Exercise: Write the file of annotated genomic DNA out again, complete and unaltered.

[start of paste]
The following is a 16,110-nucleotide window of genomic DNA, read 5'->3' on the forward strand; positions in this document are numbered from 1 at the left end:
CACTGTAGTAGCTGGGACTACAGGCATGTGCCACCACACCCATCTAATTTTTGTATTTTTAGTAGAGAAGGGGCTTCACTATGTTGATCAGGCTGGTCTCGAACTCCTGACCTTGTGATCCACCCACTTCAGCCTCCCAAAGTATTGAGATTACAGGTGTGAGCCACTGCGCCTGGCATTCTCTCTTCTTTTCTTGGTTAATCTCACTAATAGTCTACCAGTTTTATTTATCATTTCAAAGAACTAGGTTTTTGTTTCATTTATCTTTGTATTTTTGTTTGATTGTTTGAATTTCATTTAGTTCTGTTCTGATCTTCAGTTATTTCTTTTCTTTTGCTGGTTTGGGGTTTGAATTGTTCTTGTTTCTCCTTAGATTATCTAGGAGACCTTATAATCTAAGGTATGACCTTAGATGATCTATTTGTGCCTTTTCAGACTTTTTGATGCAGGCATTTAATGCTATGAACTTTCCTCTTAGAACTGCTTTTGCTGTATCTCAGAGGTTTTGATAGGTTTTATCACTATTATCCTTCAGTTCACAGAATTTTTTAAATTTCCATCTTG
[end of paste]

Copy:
The following is a 16,110-nucleotide window of genomic DNA, read 5'->3' on the forward strand; positions in this document are numbered from 1 at the left end:
CACTGTAGTAGCTGGGACTACAGGCATGTGCCACCACACCCATCTAATTTTTGTATTTTTAGTAGAGAAGGGGCTTCACTATGTTGATCAGGCTGGTCTCGAACTCCTGACCTTGTGATCCACCCACTTCAGCCTCCCAAAGTATTGAGATTACAGGTGTGAGCCACTGCGCCTGGCATTCTCTCTTCTTTTCTTGGTTAATCTCACTAATAGTCTACCAGTTTTATTTATCATTTCAAAGAACTAGGTTTTTGTTTCATTTATCTTTGTATTTTTGTTTGATTGTTTGAATTTCATTTAGTTCTGTTCTGATCTTCAGTTATTTCTTTTCTTTTGCTGGTTTGGGGTTTGAATTGTTCTTGTTTCTCCTTAGATTATCTAGGAGACCTTATAATCTAAGGTATGACCTTAGATGATCTATTTGTGCCTTTTCAGACTTTTTGATGCAGGCATTTAATGCTATGAACTTTCCTCTTAGAACTGCTTTTGCTGTATCTCAGAGGTTTTGATAGGTTTTATCACTATTATCCTTCAGTTCACAGAATTTTTTAAATTTCCATCTTG